Visitors to Amsterdam – especially those on a brief getaway – should experience the historic canal district and indulge in a canal tour. After all, this area was granted UNESCO World Heritage status in 2011 and is therefore an area that is particularly special. Although, to afford the total Amsterdam experience a bicycle is the order of the day.

Can you recommend any last minute getaways? Where have you travelled on the spur of the moment before?

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Tuesday, 29 July 2014

Verona: Façades, Windows and Doorways

There is nothing so beautiful or insightful as a simple doorway, window or façade; they are the eyes of a city, providing us with a glimpse of the life and soul behind them.

Verona was the second city that we visited during our trip to Italy and although I loved Milan, it was nice to escape the hectic capital city for the quieter, more relaxed City of Love.

On our first afternoon, we took a long walk around and through the city and I simply couldn’t resist taking photo after photo of the beautiful façade, doors and windows. It was a great experience because I remember why each scene caught my eye and I made sure to compose each photo carefully, but it was rewarding to put all the photos together in the end and see how they came together as a collection.

Satis beatus, Palazzo Carli, Verona

The keystone of the 18th century Palazzo Carli reads satis beatus which translates as ‘sufficiently happy’. That wasn’t what caught my eye though, in the photo above, I loved the way the Italian flag contrasted with the burnt orange plaster of the building. This building was once the home to the Hapsburg ruler and is now NATO headquarters.

Corso Porta Borsari, Verona

For me, this scene taken on the Corso Porta Borsari was so quintessentially Italian. I love the greenery flowing down from the balcony, the green-shuttered windows and the various states of disrepair of the paint and plaster. I love to compare street signs and direction posts in the cities that I visit.

Ristorante Antica Torretta, Verona

This is the doorway of the Ristorante Antica Torretta on the Piazza Broilo. I was very pleased with how this photo turned out and was glad that I decided to take it in portrait mode. To me this doorway looks so inviting with its leafy awning and I would certainly have wanted to go inside if the restaurant were open.

Windows and Doorways of Verona (3)

It wasn’t too late in the afternoon but the shadows were already beginning to lengthen. It was the house numbers that caught my eye in the scene above. I love it when I’m able to capture a perfectly framed façade…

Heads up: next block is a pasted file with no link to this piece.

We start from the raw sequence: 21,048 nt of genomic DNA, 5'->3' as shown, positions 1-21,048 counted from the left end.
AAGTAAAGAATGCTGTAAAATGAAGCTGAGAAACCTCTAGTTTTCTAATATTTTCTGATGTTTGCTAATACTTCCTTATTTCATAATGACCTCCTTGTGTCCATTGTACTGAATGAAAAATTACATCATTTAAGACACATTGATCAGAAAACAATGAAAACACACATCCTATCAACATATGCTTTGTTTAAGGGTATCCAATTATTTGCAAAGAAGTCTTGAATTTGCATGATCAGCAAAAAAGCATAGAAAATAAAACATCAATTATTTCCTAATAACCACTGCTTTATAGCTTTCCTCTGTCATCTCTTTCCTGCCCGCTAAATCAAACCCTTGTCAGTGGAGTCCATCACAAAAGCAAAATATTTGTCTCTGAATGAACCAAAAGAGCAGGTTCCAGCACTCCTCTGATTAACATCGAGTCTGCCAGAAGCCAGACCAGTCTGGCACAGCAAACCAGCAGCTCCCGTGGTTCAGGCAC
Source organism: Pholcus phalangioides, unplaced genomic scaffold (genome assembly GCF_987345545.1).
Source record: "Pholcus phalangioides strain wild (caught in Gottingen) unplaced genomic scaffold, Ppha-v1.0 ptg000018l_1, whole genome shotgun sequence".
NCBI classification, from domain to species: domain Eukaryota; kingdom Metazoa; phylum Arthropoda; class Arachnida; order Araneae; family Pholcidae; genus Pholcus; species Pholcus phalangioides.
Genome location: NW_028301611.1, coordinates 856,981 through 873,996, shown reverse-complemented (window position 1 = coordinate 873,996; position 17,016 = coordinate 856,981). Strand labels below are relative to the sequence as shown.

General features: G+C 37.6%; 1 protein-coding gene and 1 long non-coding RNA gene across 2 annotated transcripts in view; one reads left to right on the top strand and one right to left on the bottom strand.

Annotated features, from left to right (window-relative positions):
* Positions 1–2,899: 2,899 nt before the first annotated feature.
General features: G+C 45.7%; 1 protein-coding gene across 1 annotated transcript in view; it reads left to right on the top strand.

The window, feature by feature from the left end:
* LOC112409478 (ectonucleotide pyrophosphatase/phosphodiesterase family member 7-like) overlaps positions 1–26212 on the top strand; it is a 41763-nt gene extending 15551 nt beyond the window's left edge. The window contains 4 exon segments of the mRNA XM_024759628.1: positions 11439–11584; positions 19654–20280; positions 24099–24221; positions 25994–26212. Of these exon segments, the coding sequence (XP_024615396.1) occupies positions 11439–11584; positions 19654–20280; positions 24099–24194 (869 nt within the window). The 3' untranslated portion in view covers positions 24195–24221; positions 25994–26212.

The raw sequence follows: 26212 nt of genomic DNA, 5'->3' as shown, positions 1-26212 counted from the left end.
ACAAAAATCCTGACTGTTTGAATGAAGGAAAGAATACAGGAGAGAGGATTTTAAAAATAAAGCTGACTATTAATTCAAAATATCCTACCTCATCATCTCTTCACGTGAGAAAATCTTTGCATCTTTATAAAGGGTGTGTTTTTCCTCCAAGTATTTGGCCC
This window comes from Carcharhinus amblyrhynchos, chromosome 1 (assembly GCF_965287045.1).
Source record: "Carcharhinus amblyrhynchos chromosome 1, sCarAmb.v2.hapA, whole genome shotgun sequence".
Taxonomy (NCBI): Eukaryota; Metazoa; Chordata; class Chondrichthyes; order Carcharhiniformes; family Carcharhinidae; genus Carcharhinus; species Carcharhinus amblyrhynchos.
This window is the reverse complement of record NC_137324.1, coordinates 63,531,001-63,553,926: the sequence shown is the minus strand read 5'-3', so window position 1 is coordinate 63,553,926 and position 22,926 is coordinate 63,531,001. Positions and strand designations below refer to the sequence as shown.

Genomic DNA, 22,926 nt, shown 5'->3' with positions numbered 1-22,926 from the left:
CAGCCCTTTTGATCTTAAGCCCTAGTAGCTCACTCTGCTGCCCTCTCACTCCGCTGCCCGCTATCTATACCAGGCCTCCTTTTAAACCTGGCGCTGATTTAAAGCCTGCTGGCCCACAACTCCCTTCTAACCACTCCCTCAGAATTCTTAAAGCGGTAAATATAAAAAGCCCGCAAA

Windows and Doorways of Verona (4)

…because sometimes the streets in Verona (and the rest of Italy) are very narrow and your view of the façade is slightly elevated…

Windows and Doorways of Verona (5)

… or even very elevated indeed. Despite not getting the perfect photos that I wanted, I decided to keep these photos because this is what I remember of the houses in Verona – the ornate steel work of the balconies, the shutters and the plants. I have always said that I will jump at any chance to live and work in another city and I like to imagine that I could live in the inner cities of Boulogne, Verona or Lille. 

Casa di Cagnolo Nogarola detto Romeo

It looks plain, doesn't it? Well this is part of the façade of the Casa di Cagnolo Nogarola detto Romeo, the home of the entirely fictional character Romeo, of Romeo and Juliet. The character might be a fiction but this house was in fact the seat of the powerful noble Montecchi family and so the house is a fitting location to complete the myth of the star-crossed Veronese lovers.

Palazzo della Ragione, Verona

This is just a small detail of the Palazzo della Ragione in the Piazza dei Signori. Construction of this destinctive building completed in 1196 and it was the frescoes and tile work on the façade that caught my eye. It is heart breaking when you see the remains of fresco work on these buildings. The buildings were once covered with them to a great extent but they faded, crumbled or were painted over as Verona’s fortunes changed over the centuries. You’ll often see parts of a fresco under an arch or somewhere that doesn’t catch direct sunlight.

The building has had many uses over the year but it is now home to the Gallery of Modern Art Achille Forti.

Loggia del Consiglio, Verona

The Loggia del Consiglio in the Piazza dei Signori is not an easy building to capture. I specifically wanted to capture the details of the 15th century town hall, but to do so meant to elevate the angle once again. If you’d like to see the detail of the full building, I’ve uploaded it on Google +.

Windows and Doorways of Verona (9)

It took several attempts before I decided on this photo and even then, it wasn’t perfect. I wanted to capture the plainness and simplicity of the façade while still capturing it’s unique Veronese charm. I think it might have worked slightly better if I was taller!

Palazzo Cossali, Verona

This is the façade of the old Palazzo Cossali on Via Carlo Cattaneo. Again, the building was once covered by frescoes but these were lost in the first half of the 19th century. The building is now home to engineering firm Technital who have established that the building is structurally very true to its original form, except for the doorway above which was a 19th century addition.